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    Strive to be as quiet as possible. In a pond, it's easier for catfish to hear outside movement. When positioning yourself in the right location, try to be as quiet as possible. Walk slowly and keep your tackle box held close so it does not rattle around. Move delicately as you prepare your rod and bait. If a catfish hears too much motion, it will swim away.[7]
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    Use the tight line technique. The tight line technique involves attaching a tiny weight to your line. This will allow your line to fall down deeper into the pond. Catfish are more likely to be found at the bottom of the pond. This will also make it easier for you to feel a pull when a catfish grabs onto your line.[8]
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    Try fishing at night. Catfish are more likely to be found at night. If it's feasible for you, try to fish during the nighttime. Make sure to bring a flashlight or lantern so you can find your way around the pond.[9]
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    Anticipate resistance. Catfish can be very strong. When one does take your bait, it may provide a lot of resistance. Be prepared to pull on your rod hard, and use a lot of force when spinning your reel.[10]

Part 3
Handling Catfish Safely

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    Wear gloves when handling catfish. When you pull a catfish out of the water, make sure you wear gloves. When frightened, catfish will squirm. You can easily get cut by a catfish's fin without proper protection.[11]
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    Hold a catfish properly when removing it from your line. How you hold a catfish is important for safety. When removing the catfish from your line, wrap your hand around the fish behind the dorsal fin. The dorsal fin is the fin on top of a fish. Keep your fingers behind the gills and fins on the fish's side.[12]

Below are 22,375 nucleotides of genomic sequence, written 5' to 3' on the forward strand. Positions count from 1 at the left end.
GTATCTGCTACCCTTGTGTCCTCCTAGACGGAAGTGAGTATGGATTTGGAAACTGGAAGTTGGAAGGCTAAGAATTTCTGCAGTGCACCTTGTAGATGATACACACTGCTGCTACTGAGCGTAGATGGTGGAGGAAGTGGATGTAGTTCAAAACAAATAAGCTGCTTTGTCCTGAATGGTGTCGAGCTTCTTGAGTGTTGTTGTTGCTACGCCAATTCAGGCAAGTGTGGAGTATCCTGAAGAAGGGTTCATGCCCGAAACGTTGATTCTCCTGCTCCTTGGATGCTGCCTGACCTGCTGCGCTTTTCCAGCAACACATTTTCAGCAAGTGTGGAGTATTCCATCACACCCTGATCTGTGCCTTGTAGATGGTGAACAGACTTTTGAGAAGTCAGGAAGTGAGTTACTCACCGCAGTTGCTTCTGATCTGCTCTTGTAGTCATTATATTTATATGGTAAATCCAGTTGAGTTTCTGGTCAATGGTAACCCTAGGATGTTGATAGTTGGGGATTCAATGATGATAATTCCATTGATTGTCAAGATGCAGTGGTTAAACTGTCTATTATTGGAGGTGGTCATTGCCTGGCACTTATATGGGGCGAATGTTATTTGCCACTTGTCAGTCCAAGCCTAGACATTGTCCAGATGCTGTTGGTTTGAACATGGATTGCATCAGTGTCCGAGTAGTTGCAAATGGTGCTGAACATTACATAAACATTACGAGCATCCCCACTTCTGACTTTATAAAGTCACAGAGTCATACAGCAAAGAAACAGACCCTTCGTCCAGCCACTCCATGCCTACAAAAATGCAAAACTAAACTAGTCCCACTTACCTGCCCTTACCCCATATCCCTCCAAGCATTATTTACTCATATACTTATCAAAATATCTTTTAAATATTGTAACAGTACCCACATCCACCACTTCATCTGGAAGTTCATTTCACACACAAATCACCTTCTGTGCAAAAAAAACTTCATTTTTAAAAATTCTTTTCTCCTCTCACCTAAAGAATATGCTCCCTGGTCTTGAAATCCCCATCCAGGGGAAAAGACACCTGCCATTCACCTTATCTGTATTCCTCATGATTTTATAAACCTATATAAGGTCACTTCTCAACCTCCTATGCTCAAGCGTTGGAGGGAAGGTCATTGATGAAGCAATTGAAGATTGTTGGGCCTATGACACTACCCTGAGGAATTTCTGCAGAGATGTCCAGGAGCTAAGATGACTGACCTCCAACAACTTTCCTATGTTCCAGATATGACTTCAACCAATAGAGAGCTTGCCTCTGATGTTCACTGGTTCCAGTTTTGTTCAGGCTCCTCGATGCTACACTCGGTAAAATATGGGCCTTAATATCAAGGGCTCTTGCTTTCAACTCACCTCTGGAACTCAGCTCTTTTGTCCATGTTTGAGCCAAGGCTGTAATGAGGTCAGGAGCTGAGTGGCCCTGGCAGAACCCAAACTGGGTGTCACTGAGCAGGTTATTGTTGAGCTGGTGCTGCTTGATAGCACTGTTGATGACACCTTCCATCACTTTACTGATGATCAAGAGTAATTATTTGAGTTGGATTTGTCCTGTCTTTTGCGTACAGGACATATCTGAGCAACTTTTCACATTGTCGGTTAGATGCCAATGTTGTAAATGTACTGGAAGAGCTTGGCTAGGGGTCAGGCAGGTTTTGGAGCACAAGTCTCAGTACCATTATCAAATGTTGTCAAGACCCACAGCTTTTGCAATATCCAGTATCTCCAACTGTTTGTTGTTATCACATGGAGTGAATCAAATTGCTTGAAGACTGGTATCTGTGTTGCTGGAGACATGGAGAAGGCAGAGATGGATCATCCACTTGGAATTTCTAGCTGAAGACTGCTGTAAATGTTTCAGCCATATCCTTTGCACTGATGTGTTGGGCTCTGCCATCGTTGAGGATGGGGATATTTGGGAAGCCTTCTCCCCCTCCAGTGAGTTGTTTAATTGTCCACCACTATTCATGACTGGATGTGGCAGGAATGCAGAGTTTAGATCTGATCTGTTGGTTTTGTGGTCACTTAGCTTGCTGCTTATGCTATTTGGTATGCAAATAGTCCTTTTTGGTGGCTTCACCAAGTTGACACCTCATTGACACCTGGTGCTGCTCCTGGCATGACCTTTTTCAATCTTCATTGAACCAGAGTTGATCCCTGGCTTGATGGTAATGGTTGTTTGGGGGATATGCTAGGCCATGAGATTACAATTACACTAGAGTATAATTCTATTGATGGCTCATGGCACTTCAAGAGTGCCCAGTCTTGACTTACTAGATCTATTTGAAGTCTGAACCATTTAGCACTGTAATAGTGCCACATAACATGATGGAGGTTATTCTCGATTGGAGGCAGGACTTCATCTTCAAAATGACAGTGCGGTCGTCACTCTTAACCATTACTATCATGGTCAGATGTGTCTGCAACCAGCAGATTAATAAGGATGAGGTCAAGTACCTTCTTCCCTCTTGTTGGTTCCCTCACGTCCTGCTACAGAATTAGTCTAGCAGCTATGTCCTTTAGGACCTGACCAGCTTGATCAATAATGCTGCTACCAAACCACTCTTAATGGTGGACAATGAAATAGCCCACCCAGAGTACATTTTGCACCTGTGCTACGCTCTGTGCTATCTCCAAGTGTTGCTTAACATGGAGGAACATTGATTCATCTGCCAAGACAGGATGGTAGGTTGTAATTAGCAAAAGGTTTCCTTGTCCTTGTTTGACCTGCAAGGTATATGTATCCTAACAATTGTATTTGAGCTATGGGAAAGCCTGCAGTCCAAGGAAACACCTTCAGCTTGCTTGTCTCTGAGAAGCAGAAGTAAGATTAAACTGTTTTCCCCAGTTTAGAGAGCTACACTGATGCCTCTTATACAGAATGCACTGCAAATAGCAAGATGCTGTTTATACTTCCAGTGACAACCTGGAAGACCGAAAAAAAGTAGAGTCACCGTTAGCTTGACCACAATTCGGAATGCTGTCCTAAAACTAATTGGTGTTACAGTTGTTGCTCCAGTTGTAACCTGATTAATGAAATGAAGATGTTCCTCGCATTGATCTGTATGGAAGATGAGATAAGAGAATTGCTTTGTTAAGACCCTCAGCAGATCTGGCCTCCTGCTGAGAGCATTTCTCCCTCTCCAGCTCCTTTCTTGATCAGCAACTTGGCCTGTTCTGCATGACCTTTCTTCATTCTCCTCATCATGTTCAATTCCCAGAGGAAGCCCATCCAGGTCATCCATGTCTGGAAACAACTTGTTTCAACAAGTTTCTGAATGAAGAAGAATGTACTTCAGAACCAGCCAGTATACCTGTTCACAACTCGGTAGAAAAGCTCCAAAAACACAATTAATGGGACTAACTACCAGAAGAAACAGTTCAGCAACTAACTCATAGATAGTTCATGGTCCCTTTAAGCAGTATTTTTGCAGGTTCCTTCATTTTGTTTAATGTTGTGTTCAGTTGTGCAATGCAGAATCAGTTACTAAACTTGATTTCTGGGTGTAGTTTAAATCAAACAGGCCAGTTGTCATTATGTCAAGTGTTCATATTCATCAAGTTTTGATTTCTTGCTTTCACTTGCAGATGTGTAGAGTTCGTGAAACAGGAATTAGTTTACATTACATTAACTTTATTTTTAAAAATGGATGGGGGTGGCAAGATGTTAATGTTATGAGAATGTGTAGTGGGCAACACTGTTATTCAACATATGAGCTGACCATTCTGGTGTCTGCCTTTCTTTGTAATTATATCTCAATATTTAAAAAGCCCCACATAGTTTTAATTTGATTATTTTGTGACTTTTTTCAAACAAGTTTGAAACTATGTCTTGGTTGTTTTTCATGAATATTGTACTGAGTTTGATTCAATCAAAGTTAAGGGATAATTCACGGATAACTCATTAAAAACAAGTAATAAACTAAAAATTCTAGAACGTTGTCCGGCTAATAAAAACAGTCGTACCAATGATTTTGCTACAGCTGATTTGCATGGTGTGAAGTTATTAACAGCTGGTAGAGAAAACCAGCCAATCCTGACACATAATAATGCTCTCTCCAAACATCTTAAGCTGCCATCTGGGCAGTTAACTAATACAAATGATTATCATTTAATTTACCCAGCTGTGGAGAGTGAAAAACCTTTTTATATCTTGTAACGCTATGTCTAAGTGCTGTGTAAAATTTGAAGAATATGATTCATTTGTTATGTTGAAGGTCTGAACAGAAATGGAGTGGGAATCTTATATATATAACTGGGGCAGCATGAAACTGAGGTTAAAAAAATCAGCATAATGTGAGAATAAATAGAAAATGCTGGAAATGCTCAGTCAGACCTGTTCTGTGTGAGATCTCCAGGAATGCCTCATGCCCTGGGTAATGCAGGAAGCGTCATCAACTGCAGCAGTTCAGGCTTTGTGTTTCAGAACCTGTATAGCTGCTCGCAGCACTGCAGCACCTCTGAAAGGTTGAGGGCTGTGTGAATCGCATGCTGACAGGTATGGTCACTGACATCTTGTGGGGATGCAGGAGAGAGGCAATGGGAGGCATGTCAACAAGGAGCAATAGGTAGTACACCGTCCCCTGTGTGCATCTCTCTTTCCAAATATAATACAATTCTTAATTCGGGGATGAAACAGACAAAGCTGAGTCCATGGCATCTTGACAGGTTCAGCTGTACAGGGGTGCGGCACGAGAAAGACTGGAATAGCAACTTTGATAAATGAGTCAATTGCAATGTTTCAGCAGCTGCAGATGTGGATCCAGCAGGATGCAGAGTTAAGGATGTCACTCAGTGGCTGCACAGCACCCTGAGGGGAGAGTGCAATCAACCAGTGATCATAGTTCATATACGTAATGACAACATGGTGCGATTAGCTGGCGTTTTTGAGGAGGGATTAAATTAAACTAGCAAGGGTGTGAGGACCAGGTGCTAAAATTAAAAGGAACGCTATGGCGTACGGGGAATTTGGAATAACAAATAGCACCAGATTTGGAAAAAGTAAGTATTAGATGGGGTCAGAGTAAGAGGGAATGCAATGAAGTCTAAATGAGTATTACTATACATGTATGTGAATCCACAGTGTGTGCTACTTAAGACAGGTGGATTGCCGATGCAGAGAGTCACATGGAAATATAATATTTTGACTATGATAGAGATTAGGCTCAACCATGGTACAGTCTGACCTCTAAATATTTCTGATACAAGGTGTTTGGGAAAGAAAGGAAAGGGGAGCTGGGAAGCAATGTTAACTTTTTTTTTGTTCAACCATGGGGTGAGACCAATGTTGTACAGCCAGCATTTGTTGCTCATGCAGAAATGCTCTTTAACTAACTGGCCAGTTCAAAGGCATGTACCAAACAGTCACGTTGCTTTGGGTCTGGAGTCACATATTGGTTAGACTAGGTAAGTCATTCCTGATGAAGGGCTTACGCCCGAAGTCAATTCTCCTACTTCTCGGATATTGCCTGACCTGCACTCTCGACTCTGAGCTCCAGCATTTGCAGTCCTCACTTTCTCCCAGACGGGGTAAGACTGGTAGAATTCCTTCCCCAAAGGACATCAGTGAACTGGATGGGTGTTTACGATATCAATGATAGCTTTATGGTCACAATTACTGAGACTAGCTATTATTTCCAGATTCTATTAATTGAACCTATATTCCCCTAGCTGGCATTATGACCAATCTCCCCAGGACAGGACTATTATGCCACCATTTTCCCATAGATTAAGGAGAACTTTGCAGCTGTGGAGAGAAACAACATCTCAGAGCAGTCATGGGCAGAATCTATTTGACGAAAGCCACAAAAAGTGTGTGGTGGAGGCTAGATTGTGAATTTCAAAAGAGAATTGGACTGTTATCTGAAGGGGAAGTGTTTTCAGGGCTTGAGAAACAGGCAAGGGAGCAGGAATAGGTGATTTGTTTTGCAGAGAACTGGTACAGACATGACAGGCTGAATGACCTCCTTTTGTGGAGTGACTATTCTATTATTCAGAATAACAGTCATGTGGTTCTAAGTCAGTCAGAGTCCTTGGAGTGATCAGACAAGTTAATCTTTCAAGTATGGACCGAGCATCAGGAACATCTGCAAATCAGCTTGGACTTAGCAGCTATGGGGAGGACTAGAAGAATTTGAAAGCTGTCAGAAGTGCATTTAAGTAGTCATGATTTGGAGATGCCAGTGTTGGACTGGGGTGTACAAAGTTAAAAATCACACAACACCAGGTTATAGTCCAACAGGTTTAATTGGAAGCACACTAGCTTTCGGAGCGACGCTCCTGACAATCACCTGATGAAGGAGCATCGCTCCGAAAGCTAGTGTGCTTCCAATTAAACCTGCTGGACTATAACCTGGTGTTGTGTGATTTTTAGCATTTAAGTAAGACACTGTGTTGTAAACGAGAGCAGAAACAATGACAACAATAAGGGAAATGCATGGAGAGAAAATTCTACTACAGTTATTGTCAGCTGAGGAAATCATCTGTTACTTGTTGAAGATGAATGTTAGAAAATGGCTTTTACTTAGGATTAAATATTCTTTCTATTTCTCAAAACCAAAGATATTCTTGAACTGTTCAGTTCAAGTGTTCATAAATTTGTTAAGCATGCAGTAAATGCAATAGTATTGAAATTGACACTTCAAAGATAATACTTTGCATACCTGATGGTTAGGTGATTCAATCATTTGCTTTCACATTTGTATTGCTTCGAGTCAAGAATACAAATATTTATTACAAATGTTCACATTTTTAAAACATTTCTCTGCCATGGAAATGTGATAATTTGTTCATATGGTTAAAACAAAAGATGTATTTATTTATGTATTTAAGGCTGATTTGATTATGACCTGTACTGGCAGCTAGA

• You can use pliers to more easily remove the hook from a catfish.
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    Kill the fish. It's important you kill a catfish humanely shortly after capture. There are two main ways to kill a fish: stunning or spiking.[13]
    • To stun a fish, lay a forceful blow to its head using a blunt instrument. Aim above the eyes as this is where the brain is located. Occasionally, fish will not die on the first blow and may only be unconscious. It's a good idea to do a second blow, just to be safe.
    • If you have an ice pick or screwdriver handy, you can spike the fish. To do this, place the spike above the fish's eyes. Then, move the spike from side to side as this will destroy a fish's brain.
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    Place on ice. Once the catfish is dead, immediately store it in ice. You should always bring a cooler containing ice with you when fishing for catfish. This will preserve the fish's freshness and flavor.[14]
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    Soak catfish overnight. You want to make sure your catfish are clean before cooking and eating them. To do so, you'll need to soak them overnight with salt and vinegar.[15]
    • Add enough water to a pot to cover your catfish. Then, add 1 tablespoon of salt and 2 tablespoons of vinegar.
    • Refrigerate the pot overnight. Rinse the fish under cool water in the morning before cooking it.


  • Catfish in ponds are usually smaller than others, but sometimes they can be huge. Expect anything.

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Categories: Fishing